Suffocating to Suillage
(Suf"fo*ca`ting), a. & n. from Suffocate, v. Suf"fo*ca`ting*ly, adv.
(Suf`fo*ca"tion) n. [L. suffocatio: cf. F. suffocation.] The act of suffocating, or the state of
being suffocated; death caused by smothering or choking.
The term suffocation is sometimes employed synonymously with asphyxia. In the strict medico-legal
sense it signifies asphyxia induced by obstruction of the respiration otherwise than by direct pressure
on the neck (hanging, strangulation) or submersion Quain.
(Suf"fo*ca*tive) a. Tending or able to choke or stifle. "Suffocative catarrhs." Arbuthnot.
(Suf*fos"sion) n. [L. suffossio, from suffodere, suffossum, to dig under; sub under + fodere
to dig.] A digging under; an undermining. [R.] Bp. Hall.
(Suf"fra*gan) a. [F. suffragant, L. suffragans, p. pr. of suffragari to support with one's vote,
to be favorable. See Suffrage.] Assisting; assistant; as, a suffragan bishop.
(Suf"fra*gan) n. [F. suffragant: cf. LL. suffraganeus. See Suffragan, a.]
1. An assistant.
2. (Eccl.) A bishop considered as an assistant, or as subject, to his metropolitan; an assistant bishop.
(Suf"fra*gan*ship), n. The office of a suffragan.
(Suf"fra*gant) a. & n. Suffragan. [Obs.]
(Suf"fra*gate) v. i. & t. [imp. & p. p. Suffragated ; p. pr. & vb. n. Suffragating.] [L. suffragatus,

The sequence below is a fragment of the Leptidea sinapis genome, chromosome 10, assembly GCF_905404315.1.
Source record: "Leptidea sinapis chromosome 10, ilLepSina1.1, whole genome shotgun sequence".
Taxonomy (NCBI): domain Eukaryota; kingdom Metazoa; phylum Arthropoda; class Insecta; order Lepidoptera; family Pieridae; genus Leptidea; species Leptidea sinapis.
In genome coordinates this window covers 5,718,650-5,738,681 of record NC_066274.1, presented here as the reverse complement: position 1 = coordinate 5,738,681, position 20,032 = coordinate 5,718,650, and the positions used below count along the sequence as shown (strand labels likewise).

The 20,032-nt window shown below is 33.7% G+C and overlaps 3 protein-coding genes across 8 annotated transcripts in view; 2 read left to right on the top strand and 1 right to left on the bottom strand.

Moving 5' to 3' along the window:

p. p. of suffragari. See Suffragan, a.] To vote or vote with. [Obs.] "Suffragating tribes." Dryden.
(Suf"fra*ga`tor) n. [L.] One who assists or favors by his vote. [Obs.]
(Suf"frage) n. [F., fr. L. suffragium; perhaps originally, a broken piece, a potsherd, used in
voting, and fr. sub under + the root of frangere to break. See Break.]
1. A vote given in deciding a controverted question, or in the choice of a man for an office or trust; the
formal expression of an opinion; assent; vote.
I ask your voices and your suffrages.Shak.
2. Testimony; attestation; witness; approval.
Lactantius and St. Austin confirm by their suffrage the observation made by heathen writers.Atterbury.
Every miracle is the suffrage of Heaven to the truth of a doctrine.South.
3. (Eccl.) (a) A short petition, as those after the creed in matins and evensong. (b) A prayer in general,
as one offered for the faithful departed. Shipley.
I firmly believe that there is a purgatory, and that the souls therein detained are helped by the suffrages
of the faithful.Creed of Pope Pius IV.
4. Aid; assistance. [A Latinism] [Obs.]
(Suf"frage), v. t. To vote for; to elect. [Obs.] Milton.